I first came across him in some street art books from my art college days. He makes his work out of square ceramic tiles which give the pixalated quality of 80's computer games where he takes his name and inspiration. We've seen a few of his pieces on our other visits to Paris, but on our first evening's slight detour on the way back to the apartment we came across his Frankenstein, which is pretty impressive and I love how he uses the existing lines of the building to create the level where Frankenstein is walking. A couple of the others to note were the penguin (which includes a subtle space invader on his belly) and Mario and Yoshi! Check out his instagram @invaderwashere for more pieces, some with locations so you can go see them. It is really fun spotting art like this, it feels like you are working harder to see interesting things in unexpected surroundings, rather than just walking around a gallery.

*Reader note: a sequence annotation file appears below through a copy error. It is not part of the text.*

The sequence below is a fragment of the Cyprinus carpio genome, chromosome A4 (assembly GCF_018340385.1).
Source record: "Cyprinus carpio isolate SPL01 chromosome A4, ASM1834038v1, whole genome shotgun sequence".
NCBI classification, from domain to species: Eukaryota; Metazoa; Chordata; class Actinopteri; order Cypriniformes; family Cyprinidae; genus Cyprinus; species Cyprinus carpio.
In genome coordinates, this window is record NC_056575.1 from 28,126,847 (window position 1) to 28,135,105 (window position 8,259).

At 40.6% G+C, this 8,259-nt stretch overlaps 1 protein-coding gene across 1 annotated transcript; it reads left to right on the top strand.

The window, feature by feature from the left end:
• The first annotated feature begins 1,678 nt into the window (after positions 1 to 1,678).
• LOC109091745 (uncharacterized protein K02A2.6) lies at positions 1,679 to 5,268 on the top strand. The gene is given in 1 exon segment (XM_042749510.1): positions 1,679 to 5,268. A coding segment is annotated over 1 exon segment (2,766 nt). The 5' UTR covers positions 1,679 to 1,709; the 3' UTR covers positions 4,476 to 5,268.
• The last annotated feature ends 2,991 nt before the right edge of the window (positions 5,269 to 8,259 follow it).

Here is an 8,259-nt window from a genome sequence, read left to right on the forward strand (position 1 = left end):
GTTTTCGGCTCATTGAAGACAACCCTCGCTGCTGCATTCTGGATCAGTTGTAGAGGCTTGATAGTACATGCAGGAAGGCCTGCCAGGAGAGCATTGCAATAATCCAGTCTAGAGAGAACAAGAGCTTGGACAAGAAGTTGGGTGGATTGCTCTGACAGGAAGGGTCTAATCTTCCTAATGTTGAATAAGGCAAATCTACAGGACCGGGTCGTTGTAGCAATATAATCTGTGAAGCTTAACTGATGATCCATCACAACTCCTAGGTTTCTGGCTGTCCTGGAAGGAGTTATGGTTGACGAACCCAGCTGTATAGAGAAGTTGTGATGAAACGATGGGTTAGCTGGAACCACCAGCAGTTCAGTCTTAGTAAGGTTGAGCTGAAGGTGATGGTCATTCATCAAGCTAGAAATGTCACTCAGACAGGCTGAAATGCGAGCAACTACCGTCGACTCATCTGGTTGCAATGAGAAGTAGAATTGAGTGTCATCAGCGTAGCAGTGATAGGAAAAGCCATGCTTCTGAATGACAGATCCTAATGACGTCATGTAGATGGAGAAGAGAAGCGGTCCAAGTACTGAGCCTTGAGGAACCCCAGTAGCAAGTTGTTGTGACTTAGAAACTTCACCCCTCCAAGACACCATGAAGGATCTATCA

We also saw a piece by Andre of his characters Mr and Mrs A. These appear on some current limited edition Jean Paul Gaultier fragrances. Was fun to see them in print as well as straight on the wall.

Exploring Paris thoroughly can not be done in 2 days, it probably can't even be done in 2 weeks, which is why we keep going back for more. There is so much to see and do, but with it feeling like it is almost on our doorstep with the availability and ease of the Eurostar and the affordability of AirBnB, it makes it simple to spend a few days taking in the city and its pleasing and sometimes surprising mixture of old and new. Don't forget to look out for those things you didn't plan to see, as sometimes they can be the most beautiful part!